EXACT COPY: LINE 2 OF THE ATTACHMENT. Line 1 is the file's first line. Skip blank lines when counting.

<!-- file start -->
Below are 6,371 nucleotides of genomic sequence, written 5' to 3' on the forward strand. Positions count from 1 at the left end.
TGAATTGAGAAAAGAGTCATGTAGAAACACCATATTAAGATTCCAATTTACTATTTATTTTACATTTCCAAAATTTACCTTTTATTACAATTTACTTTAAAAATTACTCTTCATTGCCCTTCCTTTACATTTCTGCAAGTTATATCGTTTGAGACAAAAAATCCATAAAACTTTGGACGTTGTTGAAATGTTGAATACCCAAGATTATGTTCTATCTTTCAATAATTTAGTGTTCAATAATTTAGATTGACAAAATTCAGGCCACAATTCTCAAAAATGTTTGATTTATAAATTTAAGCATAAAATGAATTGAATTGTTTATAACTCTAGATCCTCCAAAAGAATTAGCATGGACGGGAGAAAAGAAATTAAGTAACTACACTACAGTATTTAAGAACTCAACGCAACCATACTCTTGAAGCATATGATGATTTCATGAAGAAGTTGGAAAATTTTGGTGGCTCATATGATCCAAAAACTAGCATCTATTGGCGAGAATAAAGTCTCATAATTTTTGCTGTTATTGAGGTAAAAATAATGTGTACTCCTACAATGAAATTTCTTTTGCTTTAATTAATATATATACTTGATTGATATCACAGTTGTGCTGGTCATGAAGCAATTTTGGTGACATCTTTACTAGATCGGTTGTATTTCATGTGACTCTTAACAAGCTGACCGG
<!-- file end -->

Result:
TGAATTGAGAAAAGAGTCATGTAGAAACACCATATTAAGATTCCAATTTACTATTTATTTTACATTTCCAAAATTTACCTTTTATTACAATTTACTTTAAAAATTACTCTTCATTGCCCTTCCTTTACATTTCTGCAAGTTATATCGTTTGAGACAAAAAATCCATAAAACTTTGGACGTTGTTGAAATGTTGAATACCCAAGATTATGTTCTATCTTTCAATAATTTAGTGTTCAATAATTTAGATTGACAAAATTCAGGCCACAATTCTCAAAAATGTTTGATTTATAAATTTAAGCATAAAATGAATTGAATTGTTTATAACTCTAGATCCTCCAAAAGAATTAGCATGGACGGGAGAAAAGAAATTAAGTAACTACACTACAGTATTTAAGAACTCAACGCAACCATACTCTTGAAGCATATGATGATTTCATGAAGAAGTTGGAAAATTTTGGTGGCTCATATGATCCAAAAACTAGCATCTATTGGCGAGAATAAAGTCTCATAATTTTTGCTGTTATTGAGGTAAAAATAATGTGTACTCCTACAATGAAATTTCTTTTGCTTTAATTAATATATATACTTGATTGATATCACAGTTGTGCTGGTCATGAAGCAATTTTGGTGACATCTTTACTAGATCGGTTGTATTTCATGTGACTCTTAACAAGCTGACCGG